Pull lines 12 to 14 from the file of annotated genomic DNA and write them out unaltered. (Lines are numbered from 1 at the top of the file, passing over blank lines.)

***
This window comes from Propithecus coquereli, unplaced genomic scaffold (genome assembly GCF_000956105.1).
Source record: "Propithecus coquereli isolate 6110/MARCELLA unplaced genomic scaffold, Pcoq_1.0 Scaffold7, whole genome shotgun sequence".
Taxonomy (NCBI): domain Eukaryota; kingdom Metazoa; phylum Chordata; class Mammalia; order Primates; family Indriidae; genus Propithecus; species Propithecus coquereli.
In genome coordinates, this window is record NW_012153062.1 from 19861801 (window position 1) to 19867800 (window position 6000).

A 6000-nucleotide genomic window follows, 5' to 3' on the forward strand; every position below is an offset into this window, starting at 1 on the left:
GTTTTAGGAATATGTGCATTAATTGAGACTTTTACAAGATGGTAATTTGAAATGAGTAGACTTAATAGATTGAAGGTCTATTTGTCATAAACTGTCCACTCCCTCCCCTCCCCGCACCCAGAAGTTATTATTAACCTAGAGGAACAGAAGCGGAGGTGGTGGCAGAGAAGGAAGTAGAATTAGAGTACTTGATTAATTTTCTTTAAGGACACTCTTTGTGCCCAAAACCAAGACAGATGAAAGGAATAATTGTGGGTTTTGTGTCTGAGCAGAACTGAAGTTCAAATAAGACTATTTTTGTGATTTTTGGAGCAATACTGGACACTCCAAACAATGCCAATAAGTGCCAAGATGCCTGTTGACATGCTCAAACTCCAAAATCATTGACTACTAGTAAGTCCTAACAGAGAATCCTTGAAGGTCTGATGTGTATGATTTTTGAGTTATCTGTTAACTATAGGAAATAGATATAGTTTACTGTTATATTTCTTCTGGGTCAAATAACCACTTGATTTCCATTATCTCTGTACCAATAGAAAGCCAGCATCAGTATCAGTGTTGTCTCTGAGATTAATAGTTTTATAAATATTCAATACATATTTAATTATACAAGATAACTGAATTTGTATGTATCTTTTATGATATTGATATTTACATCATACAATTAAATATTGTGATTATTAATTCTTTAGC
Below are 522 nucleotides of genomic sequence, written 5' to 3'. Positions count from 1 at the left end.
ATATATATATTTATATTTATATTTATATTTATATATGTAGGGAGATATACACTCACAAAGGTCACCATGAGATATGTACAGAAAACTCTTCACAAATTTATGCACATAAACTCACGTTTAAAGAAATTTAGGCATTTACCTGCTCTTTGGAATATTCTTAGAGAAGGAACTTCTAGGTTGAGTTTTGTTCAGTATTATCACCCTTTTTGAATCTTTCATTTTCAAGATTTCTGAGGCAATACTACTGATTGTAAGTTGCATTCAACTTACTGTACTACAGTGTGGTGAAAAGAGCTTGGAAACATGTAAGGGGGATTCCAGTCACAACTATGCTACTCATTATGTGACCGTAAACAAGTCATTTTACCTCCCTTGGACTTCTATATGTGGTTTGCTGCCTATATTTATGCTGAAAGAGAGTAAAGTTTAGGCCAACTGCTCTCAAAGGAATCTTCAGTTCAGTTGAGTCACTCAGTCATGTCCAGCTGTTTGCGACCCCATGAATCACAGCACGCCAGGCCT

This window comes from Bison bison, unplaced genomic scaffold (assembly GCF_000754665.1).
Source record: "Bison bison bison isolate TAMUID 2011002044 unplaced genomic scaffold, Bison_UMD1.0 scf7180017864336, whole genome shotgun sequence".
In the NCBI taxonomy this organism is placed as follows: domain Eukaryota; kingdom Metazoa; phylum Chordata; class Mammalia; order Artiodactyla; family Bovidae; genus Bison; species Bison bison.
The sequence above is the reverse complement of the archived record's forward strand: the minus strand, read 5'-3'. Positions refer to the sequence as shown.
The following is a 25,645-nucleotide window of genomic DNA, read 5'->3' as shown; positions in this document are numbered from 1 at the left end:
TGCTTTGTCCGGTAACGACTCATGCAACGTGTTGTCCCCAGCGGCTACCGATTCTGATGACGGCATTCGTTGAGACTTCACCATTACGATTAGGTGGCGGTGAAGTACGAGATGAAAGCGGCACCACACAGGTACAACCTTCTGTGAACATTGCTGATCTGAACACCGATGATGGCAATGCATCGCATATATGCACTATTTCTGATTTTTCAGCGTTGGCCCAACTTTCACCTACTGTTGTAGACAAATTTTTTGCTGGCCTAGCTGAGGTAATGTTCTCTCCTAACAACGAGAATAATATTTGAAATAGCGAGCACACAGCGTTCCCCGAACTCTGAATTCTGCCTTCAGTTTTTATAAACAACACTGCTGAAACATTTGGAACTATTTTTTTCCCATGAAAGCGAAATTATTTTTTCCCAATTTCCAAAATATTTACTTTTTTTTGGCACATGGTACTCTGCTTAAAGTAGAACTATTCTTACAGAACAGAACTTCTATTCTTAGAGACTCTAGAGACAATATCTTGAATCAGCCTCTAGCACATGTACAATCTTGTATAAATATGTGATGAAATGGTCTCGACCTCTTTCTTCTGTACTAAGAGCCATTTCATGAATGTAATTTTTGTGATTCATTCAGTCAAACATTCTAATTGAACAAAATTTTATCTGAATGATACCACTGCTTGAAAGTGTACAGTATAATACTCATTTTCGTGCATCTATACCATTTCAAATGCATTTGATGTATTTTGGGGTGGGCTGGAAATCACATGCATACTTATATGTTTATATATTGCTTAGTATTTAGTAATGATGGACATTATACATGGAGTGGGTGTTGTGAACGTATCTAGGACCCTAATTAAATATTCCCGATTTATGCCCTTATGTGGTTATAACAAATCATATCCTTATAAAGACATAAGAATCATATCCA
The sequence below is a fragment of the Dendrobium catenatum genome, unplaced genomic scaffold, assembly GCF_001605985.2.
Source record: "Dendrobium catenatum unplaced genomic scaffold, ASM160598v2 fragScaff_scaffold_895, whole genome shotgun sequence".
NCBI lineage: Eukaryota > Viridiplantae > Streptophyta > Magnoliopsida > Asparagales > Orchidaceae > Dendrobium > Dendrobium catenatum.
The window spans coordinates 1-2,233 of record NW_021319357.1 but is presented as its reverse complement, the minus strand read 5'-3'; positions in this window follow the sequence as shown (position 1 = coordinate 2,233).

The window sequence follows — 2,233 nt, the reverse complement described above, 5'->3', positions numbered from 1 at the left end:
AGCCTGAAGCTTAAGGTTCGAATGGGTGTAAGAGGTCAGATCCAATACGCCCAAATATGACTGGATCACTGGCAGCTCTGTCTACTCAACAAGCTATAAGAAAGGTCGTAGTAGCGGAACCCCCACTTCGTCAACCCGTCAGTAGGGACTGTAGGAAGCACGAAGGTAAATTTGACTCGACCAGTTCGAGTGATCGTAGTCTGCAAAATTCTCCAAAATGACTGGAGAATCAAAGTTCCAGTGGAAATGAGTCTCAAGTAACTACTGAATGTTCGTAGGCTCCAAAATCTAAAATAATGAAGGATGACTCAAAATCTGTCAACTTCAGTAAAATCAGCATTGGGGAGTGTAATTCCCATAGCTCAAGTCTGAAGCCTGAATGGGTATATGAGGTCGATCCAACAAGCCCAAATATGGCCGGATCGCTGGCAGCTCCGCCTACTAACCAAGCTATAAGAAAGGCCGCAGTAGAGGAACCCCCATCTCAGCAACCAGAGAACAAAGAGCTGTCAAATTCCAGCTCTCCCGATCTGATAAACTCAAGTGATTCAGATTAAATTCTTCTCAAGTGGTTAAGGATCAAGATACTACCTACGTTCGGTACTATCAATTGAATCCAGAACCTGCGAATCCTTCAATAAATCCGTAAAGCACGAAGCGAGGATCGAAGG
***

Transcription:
The sequence above is the reverse complement of the archived record's forward strand: the minus strand, read 5'-3'. Positions refer to the sequence as shown.
The following is a 25,645-nucleotide window of genomic DNA, read 5'->3' as shown; positions in this document are numbered from 1 at the left end:
TGCTTTGTCCGGTAACGACTCATGCAACGTGTTGTCCCCAGCGGCTACCGATTCTGATGACGGCATTCGTTGAGACTTCACCATTACGATTAGGTGGCGGTGAAGTACGAGATGAAAGCGGCACCACACAGGTACAACCTTCTGTGAACATTGCTGATCTGAACACCGATGATGGCAATGCATCGCATATATGCACTATTTCTGATTTTTCAGCGTTGGCCCAACTTTCACCTACTGTTGTAGACAAATTTTTTGCTGGCCTAGCTGAGGTAATGTTCTCTCCTAACAACGAGAATAATATTTGAAATAGCGAGCACACAGCGTTCCCCGAACTCTGAATTCTGCCTTCAGTTTTTATAAACAACACTGCTGAAACATTTGGAACTATTTTTTTCCCATGAAAGCGAAATTATTTTTTCCCAATTTCCAAAATATTTACTTTTTTTTGGCACATGGTACTCTGCTTAAAGTAGAACTATTCTTACAGAACAGAACTTCTATTCTTAGAGACTCTAGAGACAATATCTTGAATCAGCCTCTAGCACATGTACAATCTTGTATAAATATGTGATGAAATGGTCTCGACCTCTTTCTTCTGTACTAAGAGCCATTTCATGAATGTAATTTTTGTGATTCATTCAGTCAAACATTCTAATTGAACAAAATTTTATCTGAATGATACCACTGCTTGAAAGTGTACAGTATAATACTCATTTTCGTGCATCTATACCATTTCAAATGCATTTGATGTATTTTGGGGTGGGCTGGAAATCACATGCATACTTATATGTTTATATATTGCTTAGTATTTAGTAATGATGGACATTATACATGGAGTGGGTGTTGTGAACGTATCTAGGACCCTAATTAAATATTCCCGATTTATGCCCTTATGTGGTTATAACAAATCATATCCTTATAAAGACATAAGAATCATATCCA